Tourist Attraction Semperoper Dresden in the Saxon Elbeland: Position on map

Semperoper Dresden

Semperoper Dresden
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last update on Apr 26, 2024
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The audience is distributed among four tiers and the stalls area.
© Matthias Creutziger The audience is distributed among four tiers and the stalls area.

The Semper Opera House is located on Theaterplatz and in the historic core of Dresden, the capital of Saxony, and is the venue for concerts by the Saxon State Orchestra. The name is derived from its architect Gottfried Semper.

Exterior view

Above the opera's main entrance is a bronze panther quadriga with statues of Dionysus and Ariadne by sculptor Johannes Schilling. The two figures of Johann Wolfgang von Goethe and Friedrich Schiller decorate the large entrance area.

William Shakespeare, Sophocles, Molière and Euripides adorn the side view of the facade as statues. On the west side of the backstage there are Saxon coats of arms, a bust of Gottfried Semper and the figures "Love" and "Justice".

Interior view

The opera house seats approximately 1,300 visitors. These are distributed over four tiers and the stalls, which can be enlarged or extended to adapt the size of the orchestra pit to the performances. The main stage has a total area of 630 square meters, where the various performances take place. Together with the backstage and the two side stages, the total stage area is more than 1,640 square meters.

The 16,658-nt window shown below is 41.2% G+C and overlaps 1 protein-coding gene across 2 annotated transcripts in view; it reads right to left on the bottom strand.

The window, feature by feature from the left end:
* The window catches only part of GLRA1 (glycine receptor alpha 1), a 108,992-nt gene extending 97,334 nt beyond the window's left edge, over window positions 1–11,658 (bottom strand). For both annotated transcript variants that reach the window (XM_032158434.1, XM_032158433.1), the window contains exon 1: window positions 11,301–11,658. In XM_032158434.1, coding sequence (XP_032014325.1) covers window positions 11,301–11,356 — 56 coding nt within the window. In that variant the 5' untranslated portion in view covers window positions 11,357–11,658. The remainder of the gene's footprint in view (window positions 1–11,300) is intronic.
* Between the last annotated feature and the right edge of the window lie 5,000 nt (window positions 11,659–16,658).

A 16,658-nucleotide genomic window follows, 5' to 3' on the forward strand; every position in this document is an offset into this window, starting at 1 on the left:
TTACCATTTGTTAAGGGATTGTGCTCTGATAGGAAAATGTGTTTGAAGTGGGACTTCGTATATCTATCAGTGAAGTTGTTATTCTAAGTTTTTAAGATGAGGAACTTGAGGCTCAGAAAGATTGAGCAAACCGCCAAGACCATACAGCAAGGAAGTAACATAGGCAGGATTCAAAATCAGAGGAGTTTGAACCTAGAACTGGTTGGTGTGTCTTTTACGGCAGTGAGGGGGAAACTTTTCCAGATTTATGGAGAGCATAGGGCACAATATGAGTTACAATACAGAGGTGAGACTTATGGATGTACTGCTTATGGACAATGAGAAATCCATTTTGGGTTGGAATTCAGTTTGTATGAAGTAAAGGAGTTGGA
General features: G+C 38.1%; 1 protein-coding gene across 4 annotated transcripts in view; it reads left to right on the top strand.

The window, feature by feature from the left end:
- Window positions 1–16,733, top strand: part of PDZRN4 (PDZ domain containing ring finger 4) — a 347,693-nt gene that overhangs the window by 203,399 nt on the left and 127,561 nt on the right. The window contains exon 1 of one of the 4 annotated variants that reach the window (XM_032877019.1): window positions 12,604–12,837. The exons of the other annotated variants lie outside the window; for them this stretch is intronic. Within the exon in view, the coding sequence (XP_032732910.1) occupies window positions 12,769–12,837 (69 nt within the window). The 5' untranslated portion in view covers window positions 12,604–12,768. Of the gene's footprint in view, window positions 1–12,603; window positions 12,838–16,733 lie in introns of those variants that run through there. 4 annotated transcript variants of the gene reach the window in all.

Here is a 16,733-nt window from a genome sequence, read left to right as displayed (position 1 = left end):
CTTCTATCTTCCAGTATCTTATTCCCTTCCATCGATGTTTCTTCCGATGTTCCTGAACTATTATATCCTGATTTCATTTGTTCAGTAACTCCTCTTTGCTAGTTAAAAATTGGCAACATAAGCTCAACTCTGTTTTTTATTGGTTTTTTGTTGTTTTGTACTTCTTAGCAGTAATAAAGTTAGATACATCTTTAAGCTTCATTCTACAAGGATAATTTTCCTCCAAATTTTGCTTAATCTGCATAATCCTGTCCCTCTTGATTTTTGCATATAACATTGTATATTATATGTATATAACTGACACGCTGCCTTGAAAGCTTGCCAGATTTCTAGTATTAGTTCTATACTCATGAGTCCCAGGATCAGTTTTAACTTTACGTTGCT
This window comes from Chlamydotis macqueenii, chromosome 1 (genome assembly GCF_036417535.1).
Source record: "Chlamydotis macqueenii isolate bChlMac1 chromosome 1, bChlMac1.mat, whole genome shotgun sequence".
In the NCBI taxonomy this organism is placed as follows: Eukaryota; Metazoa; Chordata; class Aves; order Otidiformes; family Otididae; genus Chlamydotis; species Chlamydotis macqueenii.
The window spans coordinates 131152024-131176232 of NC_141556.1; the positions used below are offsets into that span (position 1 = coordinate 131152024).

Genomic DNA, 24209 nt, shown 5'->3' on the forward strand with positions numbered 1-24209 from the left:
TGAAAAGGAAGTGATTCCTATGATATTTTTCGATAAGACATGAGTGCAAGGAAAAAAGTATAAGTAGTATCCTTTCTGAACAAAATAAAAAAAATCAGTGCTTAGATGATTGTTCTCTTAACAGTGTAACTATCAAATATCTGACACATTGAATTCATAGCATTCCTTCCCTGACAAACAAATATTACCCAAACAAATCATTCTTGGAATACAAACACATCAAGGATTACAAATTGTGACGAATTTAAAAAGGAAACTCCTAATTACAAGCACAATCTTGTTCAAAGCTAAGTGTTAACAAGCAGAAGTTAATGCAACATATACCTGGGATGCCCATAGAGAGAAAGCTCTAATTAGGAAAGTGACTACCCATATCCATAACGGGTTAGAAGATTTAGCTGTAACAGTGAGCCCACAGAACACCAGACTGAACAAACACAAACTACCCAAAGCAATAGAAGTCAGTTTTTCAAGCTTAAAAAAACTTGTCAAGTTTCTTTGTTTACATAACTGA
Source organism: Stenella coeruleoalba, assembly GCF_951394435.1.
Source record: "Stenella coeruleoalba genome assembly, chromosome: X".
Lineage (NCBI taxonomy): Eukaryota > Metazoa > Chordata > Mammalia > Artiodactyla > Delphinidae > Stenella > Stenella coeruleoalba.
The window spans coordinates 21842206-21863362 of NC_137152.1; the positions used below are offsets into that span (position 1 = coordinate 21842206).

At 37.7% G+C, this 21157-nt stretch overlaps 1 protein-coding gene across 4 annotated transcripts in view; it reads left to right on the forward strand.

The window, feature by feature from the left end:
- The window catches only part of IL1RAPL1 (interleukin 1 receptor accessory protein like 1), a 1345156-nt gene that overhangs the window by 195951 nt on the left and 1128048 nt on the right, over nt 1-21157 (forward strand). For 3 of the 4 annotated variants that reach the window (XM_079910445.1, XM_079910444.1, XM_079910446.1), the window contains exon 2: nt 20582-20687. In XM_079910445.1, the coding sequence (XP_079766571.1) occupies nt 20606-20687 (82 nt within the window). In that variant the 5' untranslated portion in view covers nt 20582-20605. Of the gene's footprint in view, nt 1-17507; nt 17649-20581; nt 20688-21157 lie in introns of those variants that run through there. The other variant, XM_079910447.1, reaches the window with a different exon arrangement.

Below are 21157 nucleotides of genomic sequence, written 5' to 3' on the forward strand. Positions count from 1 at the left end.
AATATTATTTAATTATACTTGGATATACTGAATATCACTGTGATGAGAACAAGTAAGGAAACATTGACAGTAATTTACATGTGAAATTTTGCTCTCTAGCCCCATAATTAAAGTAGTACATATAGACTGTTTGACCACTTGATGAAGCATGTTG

Decorative curtain

One of the most imposing elements of the Semper Opera House is the 17-meter wide and 15-meter high decorative curtain weighing 400 kilograms. It is hand-sewn Belgian linen painted with paint mixed according to ancient techniques. It was created by the history painter Ferdinand Keller. It was recreated during the reconstruction after the Second World War.

Guided tours

The Semper Opera House offers varied guided tours for all ages and in a variety of languages. The "Highlight tour" offers a general exploration of the impressive spaces, including the auditorium and foyer. "Architectural tours" focus on the building's architectural history and stylistic features, while the "Scandals at the Semper Opera" tour allows guests to look behind the scenes, learn about mishaps during performances, and hear stories surrounding the stars and divas of the opera world. In addition, various guided tours are offered for children, in which, for example, the professions at the Semper Opera are explained. Occasionally, theme-specific tours are also offered on aspects such as opera history or artists' perspectives. These are just a few of the bookable tours that are offered.

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Historical Information

Due to catastrophic fires, bombing raids, and floods, the Dresden Semperoper had to be restored several times over the years. As a result, its history can be divided into three construction phases.

First Construction Phase: